Is Heroin Addictive?

Heroin is highly addictive and difficult to treat. Without professional help, heroin can be difficult to quit and most people end up relapsing after a short period of sobriety. This is mainly because the drug rewires the brain to think that the body needs the drug to function properly.

How is Heroin Abuse Treated?

The best form of medication for heroin abuse is rehabilitation where patients are placed in a controlled environment away from interaction with the outside world. The patient is treated depending on the level of addiction and may require treatment for varying periods of time.

How to Keep your Family from Heroin Abuse

While you can’t always keep an eye on your kids, there are steps you can take to protect them from drug abuse.

For starters, it is important to ensure your kids are engaged in activities throughout the day to prevent idleness. When each section of the day and night is planned for, then kids are unlikely to stray.

Communication is also important. Make a habit of showing interest in your kid’s daily activities by finding out what they found interesting during the day. If you notice any unusual signs, then make sure you look into it but with gentleness.

Withdrawal Explained

Substance abuse is a problem for millions of people around the world. It affects the quality of their lives, their health, their family, their friendships, and their work. Although they know that it’s bad for them, they cannot simply quit because of their strong dependence on the drug. Those that try experience withdrawal symptoms that are difficult to deal with on their own. For those who are struggling with addiction, below is heroin withdrawal explained:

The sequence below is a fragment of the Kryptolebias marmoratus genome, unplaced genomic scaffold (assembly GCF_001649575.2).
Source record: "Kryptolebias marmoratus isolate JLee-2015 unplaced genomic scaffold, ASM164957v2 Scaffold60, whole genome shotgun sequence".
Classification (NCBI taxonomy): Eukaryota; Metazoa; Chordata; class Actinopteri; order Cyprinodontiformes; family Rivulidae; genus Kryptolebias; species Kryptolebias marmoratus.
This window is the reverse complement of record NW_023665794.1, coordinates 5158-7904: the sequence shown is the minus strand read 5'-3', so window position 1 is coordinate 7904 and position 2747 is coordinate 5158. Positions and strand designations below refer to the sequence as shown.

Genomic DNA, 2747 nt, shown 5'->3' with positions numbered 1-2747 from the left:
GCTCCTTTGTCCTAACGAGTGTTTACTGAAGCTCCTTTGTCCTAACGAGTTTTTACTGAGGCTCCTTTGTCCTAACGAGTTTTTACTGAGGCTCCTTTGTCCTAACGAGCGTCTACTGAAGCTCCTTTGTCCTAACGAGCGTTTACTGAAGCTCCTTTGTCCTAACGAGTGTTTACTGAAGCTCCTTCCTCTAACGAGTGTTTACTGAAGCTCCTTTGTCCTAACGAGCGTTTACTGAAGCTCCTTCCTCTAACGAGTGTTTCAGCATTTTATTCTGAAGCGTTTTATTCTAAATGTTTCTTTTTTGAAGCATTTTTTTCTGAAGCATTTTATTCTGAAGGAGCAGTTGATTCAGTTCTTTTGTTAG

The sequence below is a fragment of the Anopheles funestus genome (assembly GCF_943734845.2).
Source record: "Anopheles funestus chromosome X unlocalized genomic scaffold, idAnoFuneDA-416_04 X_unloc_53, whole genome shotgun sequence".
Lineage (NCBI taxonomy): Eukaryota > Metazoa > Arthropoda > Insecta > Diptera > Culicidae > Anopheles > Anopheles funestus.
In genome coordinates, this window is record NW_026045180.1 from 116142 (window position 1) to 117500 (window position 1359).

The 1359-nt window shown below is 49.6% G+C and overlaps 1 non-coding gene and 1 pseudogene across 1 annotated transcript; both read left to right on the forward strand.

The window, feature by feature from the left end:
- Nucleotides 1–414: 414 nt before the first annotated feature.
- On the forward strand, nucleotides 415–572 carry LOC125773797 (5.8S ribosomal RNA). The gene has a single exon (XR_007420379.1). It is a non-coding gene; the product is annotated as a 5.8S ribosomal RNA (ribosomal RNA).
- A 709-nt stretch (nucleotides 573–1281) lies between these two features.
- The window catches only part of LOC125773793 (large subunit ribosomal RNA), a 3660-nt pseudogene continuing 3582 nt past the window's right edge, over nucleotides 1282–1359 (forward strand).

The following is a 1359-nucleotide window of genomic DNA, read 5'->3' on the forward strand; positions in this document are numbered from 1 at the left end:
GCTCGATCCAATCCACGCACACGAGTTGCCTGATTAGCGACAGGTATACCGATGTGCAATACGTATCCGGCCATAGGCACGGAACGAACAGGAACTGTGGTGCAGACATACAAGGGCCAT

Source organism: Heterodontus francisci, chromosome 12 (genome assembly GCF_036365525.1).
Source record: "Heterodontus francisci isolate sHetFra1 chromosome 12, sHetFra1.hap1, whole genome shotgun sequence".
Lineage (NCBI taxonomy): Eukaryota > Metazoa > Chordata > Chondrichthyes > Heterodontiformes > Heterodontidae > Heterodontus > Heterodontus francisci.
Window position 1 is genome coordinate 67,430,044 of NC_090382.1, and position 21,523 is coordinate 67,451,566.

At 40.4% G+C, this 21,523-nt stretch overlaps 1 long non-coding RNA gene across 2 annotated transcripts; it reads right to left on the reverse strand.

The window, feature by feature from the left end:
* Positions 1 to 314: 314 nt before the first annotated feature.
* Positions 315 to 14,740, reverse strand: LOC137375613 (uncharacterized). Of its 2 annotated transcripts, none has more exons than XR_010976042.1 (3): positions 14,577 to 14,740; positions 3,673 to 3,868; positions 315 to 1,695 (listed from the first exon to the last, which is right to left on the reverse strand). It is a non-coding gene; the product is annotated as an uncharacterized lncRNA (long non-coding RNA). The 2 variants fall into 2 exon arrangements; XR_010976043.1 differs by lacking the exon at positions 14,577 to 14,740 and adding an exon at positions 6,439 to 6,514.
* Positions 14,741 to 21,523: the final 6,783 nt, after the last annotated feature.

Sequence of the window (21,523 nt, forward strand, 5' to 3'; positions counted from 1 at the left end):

Heroin Facts

This drug is an opioid that happens to be one of the most used recreational drug worldwide. Its main medical use is for pain relief. The administration is usually done through injection for greater potency, although smoking and snorting are also possible. It is a quick acting substance that is felt almost right away with the effects lasting for several hours. Those that take heroin are likely to experience side effects like euphoria, dry mouth, decreased breathing, blood infections, pneumonia, constipation, and abscesses. Prolonged use can lead to addiction and fast onset withdrawal symptoms.

Rehab Statistics

Heroin abuse is an issue that cuts across all demographics from young to old, rich to poor. The CDC estimates that half a million people are dependent on heroin in the US alone. Overdose is a big problem due to the great dependence developed for the drug. People tend to take more and more just to calm their nerves because smaller doses no longer give the desired effect. Certain people have a higher risk of addiction such as those who already have a history of prescription opioid abuse. In 2016, more than fifteen thousand deaths were recorded due to a heroin overdose. This can be prevented through rehabilitation and detoxification.

Common Symptoms

Withdrawal symptoms will be experienced after stopping the use of heroin. The severity will depend on the strategy used: a sudden stop or a gradual decline. The frequency of use prior to the withdrawal is also a big factor since this will influence just how much dependence the body has on the substance. The common symptoms include both physical and psychological side effects. Suddenly stopping use can lead to seizures, hallucinations, and convulsions. As for short-term effects, a person may experience insomnia, dehydration, excessive tears, aggression, irritability, loss of focus, sweating, and runny nose. Long-term effects include depression, paranoia, hyperactivity, anxiety, and high blood pressure.

Support and Recovery

Lighter cases may be treated through the use of heroin withdrawal medications that help to get them out of the habit without experiencing too much discomfort. Severe cases, on the other hand, will need to be treated through inpatient programs for holistic interventions. Note that relapse is common, even among those who have been sober for many years. It’s a continuing struggle that requires dedication, as well as support from loved ones.